Michigan's Ninth Congressional District Race: An Outsider's Thoughts

The following is my reply to a post on Michigan Liberal about the 9th District Congressional race. In it I address a number of fallacies that I saw in the post, in replies thereto, and in campaigns and politics in general, so I decided to repost it here.

(I live in the Fighting Third - a district, which, if we win it next year, I'll eat my computer. But getting back to the point.)

There are positives and negatives with both Peters and Skinner - as there are with any candidate, politician, etc. It's called 'being human.'

Nazgul35 said that he doesn't buy the 'electability' argument anymore - and neither do I; I feel that often (not always!) that argument is used to scare people into not voting for a candidate. I'm not implying that it's being used as such here; but people do need to beware of how that argument is used.

I also disagree with the idea that we must not nominate Skinner just because ‘she’s had her chance.’ Richard Nixon ‘had his chance’ in 1960, he lost, but in 1968 he got another chance - and won. In 2002, Congressman John Thune (R-SD) lost a US Senate bid in a very red state in a Republican year. Two years later he got another chance - and defeated Tom Daschle.

Furthermore, I strongly disagree with the suggestion that Skinner shouldn’t run for Congress just because she underperformed the base. For one, it’s one thing to say she shouldn’t get the nomination for that reason; it’s another thing to say she shouldn’t run just because of that. People should have a choice.

What’s more, voters in 2002 were probably more familiar with Peters than Cox, and thus voted accordingly, in a year which saw no big-name Democrats run for any of the statewide board races. 2006 saw Debbie Dingell, wife of a Congressman (surely that name is familiar to many in the Detroit area, whether or not they live in his district), run for WSU Governor while Rochester Hills’s own Casandra Ulbrich kicked behind in the Board of Education race.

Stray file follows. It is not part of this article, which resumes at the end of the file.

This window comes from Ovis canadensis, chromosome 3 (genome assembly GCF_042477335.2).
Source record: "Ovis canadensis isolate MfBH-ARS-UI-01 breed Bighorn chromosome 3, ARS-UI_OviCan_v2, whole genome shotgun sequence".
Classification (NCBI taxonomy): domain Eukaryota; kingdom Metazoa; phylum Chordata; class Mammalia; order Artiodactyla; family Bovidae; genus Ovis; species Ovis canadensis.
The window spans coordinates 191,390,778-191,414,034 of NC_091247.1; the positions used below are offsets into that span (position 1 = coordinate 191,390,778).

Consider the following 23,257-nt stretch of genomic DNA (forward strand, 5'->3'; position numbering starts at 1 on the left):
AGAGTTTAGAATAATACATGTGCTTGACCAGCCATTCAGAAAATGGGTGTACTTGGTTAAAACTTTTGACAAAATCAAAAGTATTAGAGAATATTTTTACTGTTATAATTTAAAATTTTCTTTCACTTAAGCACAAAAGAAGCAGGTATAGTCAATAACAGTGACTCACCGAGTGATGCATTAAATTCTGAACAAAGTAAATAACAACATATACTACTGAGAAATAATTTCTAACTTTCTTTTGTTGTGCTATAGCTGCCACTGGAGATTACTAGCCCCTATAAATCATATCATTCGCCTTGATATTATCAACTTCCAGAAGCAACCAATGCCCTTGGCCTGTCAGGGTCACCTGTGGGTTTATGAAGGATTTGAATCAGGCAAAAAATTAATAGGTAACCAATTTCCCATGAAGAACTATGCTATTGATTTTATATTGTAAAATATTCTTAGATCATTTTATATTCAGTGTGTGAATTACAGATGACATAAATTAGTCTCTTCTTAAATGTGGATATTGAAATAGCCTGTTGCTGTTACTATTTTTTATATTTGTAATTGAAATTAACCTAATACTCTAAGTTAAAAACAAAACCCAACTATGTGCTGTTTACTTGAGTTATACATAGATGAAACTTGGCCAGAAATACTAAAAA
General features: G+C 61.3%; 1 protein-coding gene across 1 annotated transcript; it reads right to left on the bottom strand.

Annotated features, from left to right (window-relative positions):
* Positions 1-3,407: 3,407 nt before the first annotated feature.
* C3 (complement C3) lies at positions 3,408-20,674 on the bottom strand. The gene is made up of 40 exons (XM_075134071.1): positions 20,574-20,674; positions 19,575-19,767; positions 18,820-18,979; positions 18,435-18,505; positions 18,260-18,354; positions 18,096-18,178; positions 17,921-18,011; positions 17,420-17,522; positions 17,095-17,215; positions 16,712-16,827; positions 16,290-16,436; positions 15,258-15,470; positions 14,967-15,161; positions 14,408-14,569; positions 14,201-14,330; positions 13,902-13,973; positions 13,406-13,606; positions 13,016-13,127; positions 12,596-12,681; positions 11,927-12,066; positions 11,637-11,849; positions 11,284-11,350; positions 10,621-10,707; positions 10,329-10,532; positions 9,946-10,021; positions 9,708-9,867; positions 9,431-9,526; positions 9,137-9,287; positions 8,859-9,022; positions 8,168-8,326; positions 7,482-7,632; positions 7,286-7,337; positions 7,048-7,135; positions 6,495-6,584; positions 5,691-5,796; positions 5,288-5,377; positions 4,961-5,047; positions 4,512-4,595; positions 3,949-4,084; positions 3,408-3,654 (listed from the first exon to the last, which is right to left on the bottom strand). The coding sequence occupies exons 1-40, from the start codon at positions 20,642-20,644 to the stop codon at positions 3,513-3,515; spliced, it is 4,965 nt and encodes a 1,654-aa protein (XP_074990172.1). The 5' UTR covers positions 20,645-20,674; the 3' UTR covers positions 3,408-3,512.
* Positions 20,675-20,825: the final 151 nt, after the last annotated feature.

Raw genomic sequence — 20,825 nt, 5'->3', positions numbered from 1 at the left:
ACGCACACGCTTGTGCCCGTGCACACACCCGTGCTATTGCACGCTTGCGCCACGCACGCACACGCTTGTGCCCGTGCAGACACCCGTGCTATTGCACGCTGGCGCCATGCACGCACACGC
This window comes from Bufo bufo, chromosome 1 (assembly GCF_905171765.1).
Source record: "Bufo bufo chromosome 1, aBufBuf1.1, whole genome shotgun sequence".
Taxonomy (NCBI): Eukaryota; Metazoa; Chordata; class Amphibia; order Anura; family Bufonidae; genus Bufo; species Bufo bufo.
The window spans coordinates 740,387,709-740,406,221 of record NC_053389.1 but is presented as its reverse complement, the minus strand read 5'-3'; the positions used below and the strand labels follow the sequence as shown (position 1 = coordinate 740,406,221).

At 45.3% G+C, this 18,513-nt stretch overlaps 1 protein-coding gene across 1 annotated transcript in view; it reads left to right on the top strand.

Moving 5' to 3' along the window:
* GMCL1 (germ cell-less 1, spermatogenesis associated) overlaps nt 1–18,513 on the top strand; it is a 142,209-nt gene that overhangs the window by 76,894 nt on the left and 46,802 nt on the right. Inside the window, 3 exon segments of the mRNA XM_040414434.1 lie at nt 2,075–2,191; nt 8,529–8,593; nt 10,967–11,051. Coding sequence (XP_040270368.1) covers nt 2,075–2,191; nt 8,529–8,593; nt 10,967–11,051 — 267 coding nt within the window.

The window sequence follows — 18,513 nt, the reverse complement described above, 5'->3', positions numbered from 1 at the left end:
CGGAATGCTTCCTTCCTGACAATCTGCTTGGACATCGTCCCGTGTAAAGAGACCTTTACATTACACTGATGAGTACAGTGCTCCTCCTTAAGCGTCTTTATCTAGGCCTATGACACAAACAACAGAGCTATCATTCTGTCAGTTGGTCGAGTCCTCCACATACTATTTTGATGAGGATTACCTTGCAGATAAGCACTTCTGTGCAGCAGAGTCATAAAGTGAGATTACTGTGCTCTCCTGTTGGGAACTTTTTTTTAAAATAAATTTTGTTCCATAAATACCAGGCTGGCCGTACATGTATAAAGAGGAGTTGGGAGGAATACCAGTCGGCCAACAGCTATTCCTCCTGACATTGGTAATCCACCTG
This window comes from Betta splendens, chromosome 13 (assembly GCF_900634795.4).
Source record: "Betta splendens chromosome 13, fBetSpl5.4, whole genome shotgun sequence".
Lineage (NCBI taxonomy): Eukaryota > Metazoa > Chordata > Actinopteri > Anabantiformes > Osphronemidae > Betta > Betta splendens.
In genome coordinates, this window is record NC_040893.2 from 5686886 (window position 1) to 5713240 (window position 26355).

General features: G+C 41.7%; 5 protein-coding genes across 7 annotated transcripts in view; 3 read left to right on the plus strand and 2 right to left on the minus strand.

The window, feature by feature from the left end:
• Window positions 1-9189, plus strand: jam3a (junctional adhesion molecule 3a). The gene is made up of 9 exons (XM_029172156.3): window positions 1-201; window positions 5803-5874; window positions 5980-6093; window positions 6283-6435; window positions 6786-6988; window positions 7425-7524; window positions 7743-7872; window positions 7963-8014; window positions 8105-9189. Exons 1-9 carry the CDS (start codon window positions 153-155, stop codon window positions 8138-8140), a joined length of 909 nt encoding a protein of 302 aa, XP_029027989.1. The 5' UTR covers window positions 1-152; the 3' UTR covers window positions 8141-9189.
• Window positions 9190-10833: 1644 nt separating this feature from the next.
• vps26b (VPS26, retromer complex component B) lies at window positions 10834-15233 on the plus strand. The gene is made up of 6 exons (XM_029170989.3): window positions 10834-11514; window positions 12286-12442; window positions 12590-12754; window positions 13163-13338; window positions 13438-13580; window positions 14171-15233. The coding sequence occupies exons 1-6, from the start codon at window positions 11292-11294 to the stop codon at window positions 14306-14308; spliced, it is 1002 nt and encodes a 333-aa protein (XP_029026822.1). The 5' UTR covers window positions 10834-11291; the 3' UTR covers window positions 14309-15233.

Moreover, was Skinner well-known in 2006? No. Peters in 2002? He was a State Senator. Skinner will surely be more well-known in 2008 (if she is the nominee) than she was in 2006. Why? For one, she has more name recognition. Two, the DCCC has already said that they will get involved with this race helping out our nominee, whether it be her or Peters.

Which brings me to my next point. Skinner did quite well despite having about as much support from the DNC and DCCC as Granholm has had from Nolan Finley. We will have support from them in 2008, so money will be less of a factor. In the past, I’m sure some Democrats and independents have voted for Knollenberg simply because they liked him - or they didn’t see the need to turn an incumbent out of office. (Ehlers and Camp benefit from that same "oh, but we like him, why get rid of him?’ attitude.) Yet people are learning the truth about Knollenberg - and will learn more as the campaign gets into gear.

In the strongest of terms, I urge those of you in the Ninth District to support the candidate whom you think would do the best job in Congress. To support someone based on any lesser reason rather than that would be cheating not only Oakland County, but America. (And yes, that does mean I think Americans are being cheated - a lot.) While I don’t know much about either Peters or Skinner, we surely all agree that either would make a fine Member of Congress - certainly better than Joe Knollenberg.

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